Catholic Activity: Christmas Play
Another wonderful way to instill the love and joy of Christmas is by acting out the Christmas story in dramatic form. Here are some suggestions on how to put on a Nativity Play.
As children we were all able to concoct plays of one sort or another. They were plays with plenty of dressing up, much singing, little scenery or props. But there is something about these plays — crude, pitiful, absurd as they were — that keeps them in the mind when memories of real plays, with real actors, in real theaters, have long since gone.
There were two reasons for this, I think. The first and obvious one is that as children we did not merely act the story, we lived it; it meant something to us, we were in deadly earnest about it. And the second reason — which helped to make possible the first — is that there was no audience looking on. The play was not given for the sake of an audience, but for its own sake. It ceased to be a play, impersonation; it became reality.
The only requirements for making a home-produced nativity play a success are the very ones that went to make the success of the children's plays — that the story you are acting should be real to you, should mean something. If you want to have a nativity play at home, with all the family joining in, then it is no good trying to deal objectively with the story of the first Christmas. An impartial play about Christmas will be a useless play.
Then, be firm and have no audience, no one to watch and criticize how you acquit yourself. Audiences spell self-consciousness to those who act, and self-consciousness makes impossible any real "living" of the play. It is only when everyone present is joining in that it can become real, that it can be lived, that it can indeed become real adoration.
But how to set about the actual play?
First, cut the cast to suit your circumstances. If need be you can act it with three people — a narrator, one angel, one shepherd. But if your family or friends run to it you can have angels and shepherds by the dozen. If you insist, get people to represent our Lady and Saint Joseph. However, it is generally far more satisfactory to use the Christmas crib as the center of the play. If you are at all interested in producing a Christmas play at home, then it is fairly certain that you will already have a crib put up somewhere in the house. So this does not call for any difficulty. Then divide up the available people into angels, shepherds, wise men, people of Palestine — and on these last you can ring enough changes to suit any sort of family, with members of any age.
Dress up for the play. The most stolid and bovine people can be transformed into new beings simply by dressing up. Whether the dresses look at all oriental is of no importance; in any case, few of us have more than a vague idea of what was worn in the days of Christ. The main thing is that those who take part are helped to get out of their ordinary, everyday selves; and few things are more helpful for this than setting aside the dress of everyday. With the new dress a new character is put on.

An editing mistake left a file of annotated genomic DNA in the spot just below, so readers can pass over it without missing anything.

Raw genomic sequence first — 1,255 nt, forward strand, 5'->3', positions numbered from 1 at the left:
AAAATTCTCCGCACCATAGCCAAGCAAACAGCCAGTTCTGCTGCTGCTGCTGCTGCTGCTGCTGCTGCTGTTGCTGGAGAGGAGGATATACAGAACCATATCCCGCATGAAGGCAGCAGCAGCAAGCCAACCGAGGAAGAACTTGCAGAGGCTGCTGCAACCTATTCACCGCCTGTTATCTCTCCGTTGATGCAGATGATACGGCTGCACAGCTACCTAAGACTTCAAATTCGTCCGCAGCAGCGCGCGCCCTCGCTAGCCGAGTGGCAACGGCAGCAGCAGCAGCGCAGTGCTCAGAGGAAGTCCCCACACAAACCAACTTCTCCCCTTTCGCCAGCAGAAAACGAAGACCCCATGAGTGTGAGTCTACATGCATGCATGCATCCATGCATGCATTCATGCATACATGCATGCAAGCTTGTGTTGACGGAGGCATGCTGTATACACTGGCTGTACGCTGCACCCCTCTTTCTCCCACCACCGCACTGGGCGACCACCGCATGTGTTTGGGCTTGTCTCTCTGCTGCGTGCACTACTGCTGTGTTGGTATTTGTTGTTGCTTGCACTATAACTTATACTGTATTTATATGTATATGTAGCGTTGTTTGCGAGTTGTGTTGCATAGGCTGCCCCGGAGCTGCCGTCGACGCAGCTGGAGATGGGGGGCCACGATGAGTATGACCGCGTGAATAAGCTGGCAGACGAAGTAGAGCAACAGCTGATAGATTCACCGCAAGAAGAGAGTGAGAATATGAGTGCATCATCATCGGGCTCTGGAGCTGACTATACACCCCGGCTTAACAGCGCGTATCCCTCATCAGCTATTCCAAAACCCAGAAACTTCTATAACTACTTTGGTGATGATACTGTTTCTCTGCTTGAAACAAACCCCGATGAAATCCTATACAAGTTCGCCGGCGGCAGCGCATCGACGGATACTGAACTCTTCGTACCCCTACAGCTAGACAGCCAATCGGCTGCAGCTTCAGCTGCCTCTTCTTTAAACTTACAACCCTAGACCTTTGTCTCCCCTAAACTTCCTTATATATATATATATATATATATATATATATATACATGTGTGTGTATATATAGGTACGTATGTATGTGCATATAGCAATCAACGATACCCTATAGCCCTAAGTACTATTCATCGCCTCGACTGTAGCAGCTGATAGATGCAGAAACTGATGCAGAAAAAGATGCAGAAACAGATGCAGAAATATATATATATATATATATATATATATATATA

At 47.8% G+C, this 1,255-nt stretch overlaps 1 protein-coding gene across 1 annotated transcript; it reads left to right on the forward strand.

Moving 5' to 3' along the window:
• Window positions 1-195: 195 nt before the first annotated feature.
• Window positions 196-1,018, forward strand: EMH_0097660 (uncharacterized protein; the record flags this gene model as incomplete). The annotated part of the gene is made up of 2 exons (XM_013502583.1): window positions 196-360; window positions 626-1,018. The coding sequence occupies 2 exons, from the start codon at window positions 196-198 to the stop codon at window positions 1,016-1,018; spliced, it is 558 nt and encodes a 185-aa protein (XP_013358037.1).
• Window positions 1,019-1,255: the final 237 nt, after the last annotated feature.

The basis of the play lies ready in the words of St. Luke. One person might read the story slowly and with care while the others act what is being read. No one can lay down rules about this. In one family they may like to mime the Gospel story; in another the narrator will have to be content with lengthy pauses while angels and shepherds and Palestinians hold impromptu conversation for as long as the spirit moves them. It is important to keep as much of the dialogue as possible spontaneous. This is not a stage play; there is no audience to satisfy. This is really an act of prayer. And though indeed a stage play can also be a prayer, still all the same, a stage play must be practiced, rehearsed, perfected. Not so the play at home. Let it be rough and ready, with little or no stage craft, certainly with no conscious striving for polish or perfection. Sing as many carols as you know. Putting it at the lowest level, a carol will always fill up any unexpected hitch in the play. Putting it higher, carols can make the play into a real prayer. Here the story is acted for its own sake, to make it a reality, so that those who are joining in may live it and make an adoration of it.
There is plenty of precedent for this sort of homely play. When St. Francis of Assisi re-introduced the crib into Europe he did it with a little play, acted spontaneously by a group of brothers and himself. St. Teresa of Avila often acted the Christmas story with her nuns. Every Christmas-eve St. John of the Cross and the friars held a nativity procession in the monastery. They took a statue of our Lady, and two of them carried it from cell door to cell door, asking for shelter for Mary and her Child. Those within had to refuse, and would join on to the end of the procession as it went from door to door, always being refused. Then at last the procession wended its way into the chapel and presently the statue of the Christ-child would be laid in the straw of the manger. So immersed were those who took part, so much did they live the story, that it is related that on more than one occasion John of the Cross, unable to contain himself for joy that Christ was born, plucked the child from the manger and danced round the chapel, holding it in his arms.
Activity Source: Candle is Lighted, A by P. Stewart Craig, The Grail, Field End House, Eastcote, Middlesex, 1945